Race Ethnicity and In-store Mobile-Assisted Shopping in the US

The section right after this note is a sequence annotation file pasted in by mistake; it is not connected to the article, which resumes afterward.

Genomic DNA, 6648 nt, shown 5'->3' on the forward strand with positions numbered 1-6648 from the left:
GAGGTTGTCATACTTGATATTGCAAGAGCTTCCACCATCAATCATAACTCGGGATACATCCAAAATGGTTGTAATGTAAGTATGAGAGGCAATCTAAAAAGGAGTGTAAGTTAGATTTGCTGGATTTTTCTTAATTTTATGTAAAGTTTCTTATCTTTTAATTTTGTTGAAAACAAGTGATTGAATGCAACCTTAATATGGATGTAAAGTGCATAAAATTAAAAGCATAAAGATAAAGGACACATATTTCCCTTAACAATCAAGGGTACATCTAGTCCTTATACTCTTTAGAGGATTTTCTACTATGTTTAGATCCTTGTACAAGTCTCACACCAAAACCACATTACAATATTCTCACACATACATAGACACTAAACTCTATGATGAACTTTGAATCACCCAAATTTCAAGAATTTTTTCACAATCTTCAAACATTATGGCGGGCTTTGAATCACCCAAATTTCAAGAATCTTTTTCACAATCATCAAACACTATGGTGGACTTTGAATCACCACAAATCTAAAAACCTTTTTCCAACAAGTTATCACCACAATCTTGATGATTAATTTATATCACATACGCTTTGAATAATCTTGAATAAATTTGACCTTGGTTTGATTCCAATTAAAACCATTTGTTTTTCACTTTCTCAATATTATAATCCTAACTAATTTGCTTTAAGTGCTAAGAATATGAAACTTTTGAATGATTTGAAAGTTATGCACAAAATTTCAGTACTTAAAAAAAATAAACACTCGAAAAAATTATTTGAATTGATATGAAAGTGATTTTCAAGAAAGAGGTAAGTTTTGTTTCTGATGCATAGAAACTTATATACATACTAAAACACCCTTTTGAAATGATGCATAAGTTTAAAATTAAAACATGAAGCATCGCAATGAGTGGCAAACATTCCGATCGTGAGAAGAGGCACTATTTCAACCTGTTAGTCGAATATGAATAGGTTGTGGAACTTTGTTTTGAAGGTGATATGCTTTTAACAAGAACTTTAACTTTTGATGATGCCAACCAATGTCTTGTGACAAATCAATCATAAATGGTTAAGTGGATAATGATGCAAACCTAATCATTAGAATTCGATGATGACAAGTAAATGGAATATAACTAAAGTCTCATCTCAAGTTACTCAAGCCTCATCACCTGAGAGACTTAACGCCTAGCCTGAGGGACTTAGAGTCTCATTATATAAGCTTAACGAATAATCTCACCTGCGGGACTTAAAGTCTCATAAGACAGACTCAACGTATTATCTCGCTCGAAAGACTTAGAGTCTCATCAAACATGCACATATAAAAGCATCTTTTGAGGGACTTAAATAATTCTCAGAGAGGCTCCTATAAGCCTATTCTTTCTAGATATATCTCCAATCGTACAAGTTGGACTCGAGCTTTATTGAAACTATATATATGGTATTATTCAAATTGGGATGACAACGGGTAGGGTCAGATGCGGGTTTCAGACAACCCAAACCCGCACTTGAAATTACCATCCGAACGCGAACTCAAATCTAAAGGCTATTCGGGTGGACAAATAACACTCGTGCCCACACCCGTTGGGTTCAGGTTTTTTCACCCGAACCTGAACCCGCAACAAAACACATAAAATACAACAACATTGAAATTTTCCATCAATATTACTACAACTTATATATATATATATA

AbstractThis research examines the relationship between race, ethnicity, and consumer use of mobile coupons and digital barcodes to facilitate purchase decisions. Data were collected by telephone survey of a nationally representative sample of US adults. The independent variables were demographic variables (race ethnicity, gender, and household income) and behavioral variables (tablet and E-reader ownership index, and social networking service (SNS) and Twitter use index). Results showed that minority (Non-White) adults were significantly more likely than White adults to use their mobile phone in-store to 1.) purchase products with mobile coupons, and 2.) scan barcodes for product information. Univariate analyses showed SNS use and tablet/E-reader ownership were both significantly associated with the in-store use of mobile coupons and of mobile phones to scan barcodes for product information. Multivariate analyses showed that both SNS use and tablet/E-reader ownership were significantly associated with the in-store use of mobile phones to scan barcodes for product information, but only SNS use was significantly associated with in-store mobile coupon use. Both univariate and multivariate analyses showed that greater household income was significantly related to a greater mobile coupon use but was not associated with greater likelihood of barcode scans for product information. These results show that minorities are at the forefront of the use of mobile phones to assist with in-store purchase decisions, and that the ownership of mobile devices, such as tablets and E-readers, and the use of social media predict in-store mobile assisted shopping.
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